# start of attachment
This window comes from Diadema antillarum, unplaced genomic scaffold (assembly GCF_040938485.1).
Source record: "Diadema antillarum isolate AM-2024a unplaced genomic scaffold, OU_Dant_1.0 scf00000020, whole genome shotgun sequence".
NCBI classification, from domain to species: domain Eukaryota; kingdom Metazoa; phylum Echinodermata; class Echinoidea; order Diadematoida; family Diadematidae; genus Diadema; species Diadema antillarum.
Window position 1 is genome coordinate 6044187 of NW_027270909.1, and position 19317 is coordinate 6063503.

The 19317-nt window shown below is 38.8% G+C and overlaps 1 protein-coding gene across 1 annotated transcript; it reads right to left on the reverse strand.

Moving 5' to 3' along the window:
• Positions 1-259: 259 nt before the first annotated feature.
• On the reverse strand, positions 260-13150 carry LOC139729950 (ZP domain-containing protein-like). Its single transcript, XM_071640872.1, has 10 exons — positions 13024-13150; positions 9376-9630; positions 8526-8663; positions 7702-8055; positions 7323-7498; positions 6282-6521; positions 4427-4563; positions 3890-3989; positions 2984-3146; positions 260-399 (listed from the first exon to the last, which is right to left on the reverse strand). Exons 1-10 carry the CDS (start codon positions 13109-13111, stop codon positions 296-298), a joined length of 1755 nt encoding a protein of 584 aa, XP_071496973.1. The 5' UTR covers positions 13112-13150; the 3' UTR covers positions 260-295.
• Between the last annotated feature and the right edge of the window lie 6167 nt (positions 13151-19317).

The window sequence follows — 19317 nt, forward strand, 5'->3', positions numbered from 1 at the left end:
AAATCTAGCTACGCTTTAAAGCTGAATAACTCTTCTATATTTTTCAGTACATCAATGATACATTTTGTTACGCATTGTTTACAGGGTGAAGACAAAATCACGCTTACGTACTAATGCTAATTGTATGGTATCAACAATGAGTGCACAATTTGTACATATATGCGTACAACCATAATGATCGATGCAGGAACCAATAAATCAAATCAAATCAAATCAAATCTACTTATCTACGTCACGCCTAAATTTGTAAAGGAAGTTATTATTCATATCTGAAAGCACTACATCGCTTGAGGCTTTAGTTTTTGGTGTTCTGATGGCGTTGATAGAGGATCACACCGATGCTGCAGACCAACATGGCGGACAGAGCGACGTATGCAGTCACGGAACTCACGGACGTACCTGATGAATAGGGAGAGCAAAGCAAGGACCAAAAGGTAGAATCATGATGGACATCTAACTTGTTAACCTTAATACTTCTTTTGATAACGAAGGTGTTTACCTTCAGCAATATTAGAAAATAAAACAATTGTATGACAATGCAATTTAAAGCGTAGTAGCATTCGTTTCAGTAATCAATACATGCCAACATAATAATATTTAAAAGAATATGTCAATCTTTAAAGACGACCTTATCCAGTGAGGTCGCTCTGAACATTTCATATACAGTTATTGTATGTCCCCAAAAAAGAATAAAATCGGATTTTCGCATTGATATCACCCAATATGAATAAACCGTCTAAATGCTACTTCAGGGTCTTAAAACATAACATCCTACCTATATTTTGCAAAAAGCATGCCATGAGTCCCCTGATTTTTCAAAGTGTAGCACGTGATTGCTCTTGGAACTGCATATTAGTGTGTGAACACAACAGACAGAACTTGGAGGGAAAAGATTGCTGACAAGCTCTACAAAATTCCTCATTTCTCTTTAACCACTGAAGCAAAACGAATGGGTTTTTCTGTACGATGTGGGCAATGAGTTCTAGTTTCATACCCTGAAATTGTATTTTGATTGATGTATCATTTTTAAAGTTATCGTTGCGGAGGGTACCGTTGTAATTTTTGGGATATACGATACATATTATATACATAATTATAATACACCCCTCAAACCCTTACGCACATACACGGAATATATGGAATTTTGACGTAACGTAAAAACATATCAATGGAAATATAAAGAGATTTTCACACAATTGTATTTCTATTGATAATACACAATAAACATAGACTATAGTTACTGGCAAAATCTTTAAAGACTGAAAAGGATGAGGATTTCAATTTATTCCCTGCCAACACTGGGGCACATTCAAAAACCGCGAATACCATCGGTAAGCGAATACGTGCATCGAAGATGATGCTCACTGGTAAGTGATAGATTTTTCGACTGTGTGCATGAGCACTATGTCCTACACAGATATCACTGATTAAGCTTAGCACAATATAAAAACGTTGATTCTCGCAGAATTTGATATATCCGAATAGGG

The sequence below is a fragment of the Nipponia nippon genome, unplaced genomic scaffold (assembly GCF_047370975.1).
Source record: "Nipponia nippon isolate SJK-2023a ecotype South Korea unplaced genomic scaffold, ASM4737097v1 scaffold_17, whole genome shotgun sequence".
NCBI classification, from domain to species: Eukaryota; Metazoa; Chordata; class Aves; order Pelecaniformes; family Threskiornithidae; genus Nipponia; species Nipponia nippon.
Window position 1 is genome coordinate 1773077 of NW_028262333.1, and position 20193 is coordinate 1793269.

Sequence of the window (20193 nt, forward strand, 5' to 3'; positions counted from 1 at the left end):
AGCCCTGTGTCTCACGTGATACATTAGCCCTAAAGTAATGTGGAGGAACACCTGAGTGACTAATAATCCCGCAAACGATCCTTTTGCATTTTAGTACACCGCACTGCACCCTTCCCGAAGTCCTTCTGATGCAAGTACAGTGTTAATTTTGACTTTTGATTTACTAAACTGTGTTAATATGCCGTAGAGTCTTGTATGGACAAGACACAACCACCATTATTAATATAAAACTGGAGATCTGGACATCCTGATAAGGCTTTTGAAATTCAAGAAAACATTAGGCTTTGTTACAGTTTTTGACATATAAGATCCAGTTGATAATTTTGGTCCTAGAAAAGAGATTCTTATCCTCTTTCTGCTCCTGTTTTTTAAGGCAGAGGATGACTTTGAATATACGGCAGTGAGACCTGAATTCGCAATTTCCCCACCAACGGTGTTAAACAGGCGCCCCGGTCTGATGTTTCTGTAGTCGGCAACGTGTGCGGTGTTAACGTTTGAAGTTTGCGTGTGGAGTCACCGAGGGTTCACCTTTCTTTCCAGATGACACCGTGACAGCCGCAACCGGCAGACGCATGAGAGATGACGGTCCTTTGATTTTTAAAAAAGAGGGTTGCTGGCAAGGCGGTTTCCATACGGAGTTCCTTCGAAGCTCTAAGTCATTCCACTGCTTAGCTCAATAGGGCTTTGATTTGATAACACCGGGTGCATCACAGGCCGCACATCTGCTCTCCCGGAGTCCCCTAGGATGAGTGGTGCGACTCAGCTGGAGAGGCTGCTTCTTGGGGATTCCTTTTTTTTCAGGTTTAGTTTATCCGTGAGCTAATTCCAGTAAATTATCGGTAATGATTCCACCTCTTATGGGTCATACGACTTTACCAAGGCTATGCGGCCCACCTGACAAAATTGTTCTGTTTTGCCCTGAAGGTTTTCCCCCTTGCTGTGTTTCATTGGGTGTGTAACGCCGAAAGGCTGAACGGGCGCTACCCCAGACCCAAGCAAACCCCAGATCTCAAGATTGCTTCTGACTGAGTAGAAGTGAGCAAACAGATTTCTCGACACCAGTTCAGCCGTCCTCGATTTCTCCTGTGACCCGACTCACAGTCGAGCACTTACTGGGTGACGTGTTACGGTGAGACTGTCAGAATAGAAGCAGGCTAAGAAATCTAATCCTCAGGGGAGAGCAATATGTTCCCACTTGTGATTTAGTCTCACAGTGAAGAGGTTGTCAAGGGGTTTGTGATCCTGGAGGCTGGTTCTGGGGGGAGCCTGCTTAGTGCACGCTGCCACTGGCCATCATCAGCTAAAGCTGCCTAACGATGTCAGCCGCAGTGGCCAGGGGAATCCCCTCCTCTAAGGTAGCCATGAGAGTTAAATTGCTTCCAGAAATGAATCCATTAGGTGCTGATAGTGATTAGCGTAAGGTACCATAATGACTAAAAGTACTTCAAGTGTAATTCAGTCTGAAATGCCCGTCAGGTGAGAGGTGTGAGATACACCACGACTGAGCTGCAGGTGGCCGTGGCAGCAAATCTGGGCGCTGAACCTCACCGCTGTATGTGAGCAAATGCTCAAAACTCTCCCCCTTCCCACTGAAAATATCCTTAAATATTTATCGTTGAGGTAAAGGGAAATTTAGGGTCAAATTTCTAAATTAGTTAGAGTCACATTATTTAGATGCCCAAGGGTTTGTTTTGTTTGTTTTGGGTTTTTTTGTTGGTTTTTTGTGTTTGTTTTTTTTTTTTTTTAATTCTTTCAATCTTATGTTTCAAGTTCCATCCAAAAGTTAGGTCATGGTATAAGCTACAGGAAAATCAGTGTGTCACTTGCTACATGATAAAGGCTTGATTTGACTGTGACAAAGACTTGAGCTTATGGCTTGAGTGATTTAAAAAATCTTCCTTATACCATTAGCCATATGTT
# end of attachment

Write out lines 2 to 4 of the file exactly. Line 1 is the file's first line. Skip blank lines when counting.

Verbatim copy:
Source record: "Diadema antillarum isolate AM-2024a unplaced genomic scaffold, OU_Dant_1.0 scf00000020, whole genome shotgun sequence".
NCBI classification, from domain to species: domain Eukaryota; kingdom Metazoa; phylum Echinodermata; class Echinoidea; order Diadematoida; family Diadematidae; genus Diadema; species Diadema antillarum.
Window position 1 is genome coordinate 6044187 of NW_027270909.1, and position 19317 is coordinate 6063503.